Quantifying or Measuring Risks

Quantifying or Measuring Risks

In order to properly mitigate a risk, it’s important to first get a concrete or quantified sense of the risk’s likelihood and potential loss or damage. Ideally, one can answer the following questions:

  1. What is the frequency of occurrence of negative outcomes?
  2. What is the severity of these negative outcomes?
  3. Does frequency and or severity vary by the population of interest?
  4. How much historical data is available for calculating frequency and severity?
  5. Is the available data reliable?
  6. Is the data sufficiently plentiful to allow statistical modeling?
  7. Is the data scarce enough to require expert judgment modeling?

Since by definition risk is associated with uncertainty, we’re generally unable to perfectly quantify risks. Nevertheless, in the best case scenarios we are able to understand the behavior and manifestation patterns of risks and can take action appropriately, with a reasonable degree of certainty that our efforts will be effective.

Whenever rigorous statistical models are not attainable, we revert to anecdotal evidence and so-called expert judgment models, which are often as much art as science; we turn to people with relevant experience and ask for their best guesses; we seek qualitative descriptors of the risk that allow us to capture ‘gut feelings.’

An important question is whether we’re good at quantifying risk when we don’t have the benefit of quantitative evidence and rigor?

Behavioral scientists would likely answer that question with a resounding ‘no.’ This answer is based on various empirical observations which indicate that we often do a very poor job of assessing uncertainty.

Some examples are that we play the lottery and gamble when an objective individual would recognize the odds are against him. Of course, an answer to such criticism is that there is more to such activities than objective odds of winning. There is also the thrill of playing the game and taking the risk. The argument goes that there is entertainment value from participation, in much the same way that we pay for theater and sporting event tickets. Nevertheless, there remains plentiful empirical evidence that we’re unable to quantify risk well without the aid of rigorous models.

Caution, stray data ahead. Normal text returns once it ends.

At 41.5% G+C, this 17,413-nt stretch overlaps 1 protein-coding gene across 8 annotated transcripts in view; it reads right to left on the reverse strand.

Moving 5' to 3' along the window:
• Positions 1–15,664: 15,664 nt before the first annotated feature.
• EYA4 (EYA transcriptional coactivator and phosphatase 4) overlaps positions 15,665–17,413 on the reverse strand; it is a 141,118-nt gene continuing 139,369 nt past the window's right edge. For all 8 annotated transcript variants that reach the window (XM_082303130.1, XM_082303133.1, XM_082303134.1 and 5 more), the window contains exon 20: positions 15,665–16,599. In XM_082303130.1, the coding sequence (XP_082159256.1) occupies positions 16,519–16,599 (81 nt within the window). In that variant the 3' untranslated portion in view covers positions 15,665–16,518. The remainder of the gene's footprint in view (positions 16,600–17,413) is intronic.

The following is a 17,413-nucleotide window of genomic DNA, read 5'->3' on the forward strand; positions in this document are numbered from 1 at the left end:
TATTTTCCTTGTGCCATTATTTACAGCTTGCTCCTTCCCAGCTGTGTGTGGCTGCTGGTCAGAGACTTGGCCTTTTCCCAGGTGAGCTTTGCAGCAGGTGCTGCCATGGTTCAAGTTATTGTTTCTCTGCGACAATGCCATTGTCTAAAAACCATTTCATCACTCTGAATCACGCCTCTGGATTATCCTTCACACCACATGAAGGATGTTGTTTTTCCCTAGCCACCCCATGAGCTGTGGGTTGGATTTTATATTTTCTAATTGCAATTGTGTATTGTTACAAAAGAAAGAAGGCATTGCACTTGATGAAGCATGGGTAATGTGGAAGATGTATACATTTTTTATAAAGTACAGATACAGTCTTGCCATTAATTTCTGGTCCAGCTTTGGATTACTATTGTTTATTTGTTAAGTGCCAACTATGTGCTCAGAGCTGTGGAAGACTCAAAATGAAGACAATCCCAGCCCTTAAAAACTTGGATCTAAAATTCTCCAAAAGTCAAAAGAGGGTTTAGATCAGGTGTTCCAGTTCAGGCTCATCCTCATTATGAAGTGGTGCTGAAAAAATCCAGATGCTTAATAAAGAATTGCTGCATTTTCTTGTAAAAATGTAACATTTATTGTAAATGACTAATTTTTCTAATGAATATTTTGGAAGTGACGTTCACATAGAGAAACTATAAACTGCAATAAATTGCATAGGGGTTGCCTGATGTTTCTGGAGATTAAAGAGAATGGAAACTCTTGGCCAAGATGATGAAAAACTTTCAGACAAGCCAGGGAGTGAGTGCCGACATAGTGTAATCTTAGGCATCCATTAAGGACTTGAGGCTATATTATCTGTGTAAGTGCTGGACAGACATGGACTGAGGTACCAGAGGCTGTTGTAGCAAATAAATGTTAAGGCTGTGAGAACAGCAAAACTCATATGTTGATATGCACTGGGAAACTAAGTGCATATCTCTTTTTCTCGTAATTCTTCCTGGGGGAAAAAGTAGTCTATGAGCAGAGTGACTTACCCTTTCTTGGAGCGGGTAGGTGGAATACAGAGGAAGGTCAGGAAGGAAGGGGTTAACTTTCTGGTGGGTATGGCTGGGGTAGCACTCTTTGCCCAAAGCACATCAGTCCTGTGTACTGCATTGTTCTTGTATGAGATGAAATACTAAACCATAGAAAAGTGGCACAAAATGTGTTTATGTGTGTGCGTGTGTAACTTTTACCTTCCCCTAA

Why these failures?

The answer is likely a combination of the following:

  1. We don’t have enough information/data – this is often the factor that thwarts us despite best intentions
  2. Ignorance/naivte – we don’t realize it’s necessary
  3. Human (mis)perception – we think we have an answer when in reality we don’t yet have a good one or human nature leads us astray
  4. Impatience & Distraction – we lack the commitment to seek a complete solution and instead get drawn to other tasks
  5. Camouflage – the true nature of the risk is purposely hidden from us by others or indeed by nature’s cunning
  6. Environmental Dysfunction – the environment (people and cultures) get in the way of our achieving the task
  7. Significant uncertainty – Some problems are simply very difficult, and our best efforts fall short

Risk quantification usually improves over time. When a risk is important enough, efforts are made to collect data that allows better quantification. Innovative technology also makes more and better data accessible. This process may take years and even decades, but progress is made.

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